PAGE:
The choice above is one I pose at the end of a 20-minute audioblog I recorded for today, here it is in .mp4:
And, if that fails, here it is in .mp3:
The graphic represents the metaphor I use to frame that choice.
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The choice above is one I pose at the end of a 20-minute audioblog I recorded for today, here it is in .mp4:
And, if that fails, here it is in .mp3:
The graphic represents the metaphor I use to frame that choice.
There is latency to everything. Pain, for example. Nerve impulses from pain sensors travel at about two feet per second. That’s why we wait for the pain when we stub a toe. The crack of a bat on a playing field takes half a second before we hear it in the watching crowd. The sunlight we see on Earth is eight minutes old. Most of this doesn’t matter to us, or if it does we adjust to it.
Likewise with how we adjust to the inverse square law. That law is why the farther away something is, the smaller it looks or the fainter it sounds. How much smaller or fainter is something we intuit more than we calculate. What matters is that we understand the law with our bodies. In fact we understand pretty much everything with our bodies.
All our deepest, most unconscious metaphors start with our bodies. That’s why we grasp, catch, toss around, or throw away an idea. It’s also why nearly all our prepositions pertain to location or movement. Over, under, around, through, with, beside, within, alongside, on, off, above and below only make sense to us because we have experienced them with our bodies.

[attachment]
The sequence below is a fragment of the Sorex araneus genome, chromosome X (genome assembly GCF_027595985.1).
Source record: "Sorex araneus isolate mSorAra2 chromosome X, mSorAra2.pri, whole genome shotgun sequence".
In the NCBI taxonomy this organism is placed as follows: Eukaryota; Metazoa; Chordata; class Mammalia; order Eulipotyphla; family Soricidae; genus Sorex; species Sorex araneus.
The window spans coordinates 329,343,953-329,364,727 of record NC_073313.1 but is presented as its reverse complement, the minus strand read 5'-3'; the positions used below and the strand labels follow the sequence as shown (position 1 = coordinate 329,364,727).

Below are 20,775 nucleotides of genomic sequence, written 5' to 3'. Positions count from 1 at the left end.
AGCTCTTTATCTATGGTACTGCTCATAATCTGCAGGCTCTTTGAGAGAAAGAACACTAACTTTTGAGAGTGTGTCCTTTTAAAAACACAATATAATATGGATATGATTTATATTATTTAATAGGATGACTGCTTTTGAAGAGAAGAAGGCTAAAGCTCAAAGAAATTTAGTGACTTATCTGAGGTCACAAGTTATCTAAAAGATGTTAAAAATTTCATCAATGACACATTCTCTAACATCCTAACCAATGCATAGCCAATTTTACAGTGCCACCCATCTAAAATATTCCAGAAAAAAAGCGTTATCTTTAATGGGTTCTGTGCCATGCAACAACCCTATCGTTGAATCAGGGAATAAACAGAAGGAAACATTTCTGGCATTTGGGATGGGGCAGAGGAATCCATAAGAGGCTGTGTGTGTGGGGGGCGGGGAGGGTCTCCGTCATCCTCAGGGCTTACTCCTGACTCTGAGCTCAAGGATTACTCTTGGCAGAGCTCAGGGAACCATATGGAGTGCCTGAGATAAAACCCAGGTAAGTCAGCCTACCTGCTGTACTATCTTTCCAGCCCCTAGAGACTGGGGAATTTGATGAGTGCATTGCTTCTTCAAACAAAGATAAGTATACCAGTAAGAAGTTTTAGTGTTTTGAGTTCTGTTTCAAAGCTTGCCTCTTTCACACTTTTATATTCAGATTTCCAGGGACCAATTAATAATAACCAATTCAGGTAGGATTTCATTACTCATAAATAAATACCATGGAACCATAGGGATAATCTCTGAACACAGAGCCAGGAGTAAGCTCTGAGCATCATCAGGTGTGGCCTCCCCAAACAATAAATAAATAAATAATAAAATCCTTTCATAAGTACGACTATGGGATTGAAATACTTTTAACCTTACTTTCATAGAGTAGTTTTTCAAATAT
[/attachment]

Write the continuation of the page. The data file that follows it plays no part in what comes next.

So::: How are we to make full sense of the Web, or the Internet, where we are hardly embodied at all?
We may say we are on the Web, because we need it to make sense to us as embodied beings. Yet we are only looking at a manifestation of it.
The “it” is the hypertext protocol (http) that Tim Berners-Lee thought up in 1990 so high energy physicists, scattered about the world, could look at documents together. That protocol ran on another one: TCP/IP. Together they were mannered talk among computers about how to show the same document across any connection over any collection of networks between any two end points, regardless of who owned or controlled those networks. In doing so, Tim rubbed a bottle of the world’s disparate networks. Out popped the genie we call the Web, ready to grant boundless wishes that only began with document sharing.
This was a miracle beyond the scale of loaves and fish: one so new and so odd that the movie Blade Runner, which imagined in 1982 that Los Angeles in 2019 would feature floating cars, off-world colonies and human replicants, failed to foresee a future when anyone could meet with anyone else, or any group, anywhere in the world, on wish-granting slabs they could put on their desks, laps, walls or hold in their hands. (Instead Blade Runner imagined there would still be pay phones and computers with vacuum tubes for screens.)
This week I attended Web Science 20 on my personal slab in California, instead of what was planned originally: in a conference at the University of Southampton in the UK. It was still a conference, but now a virtual one, comprised of many people on many slabs, all over the world, each with no sense of distance any more meaningful than those imposed by the inconvenience of time zones.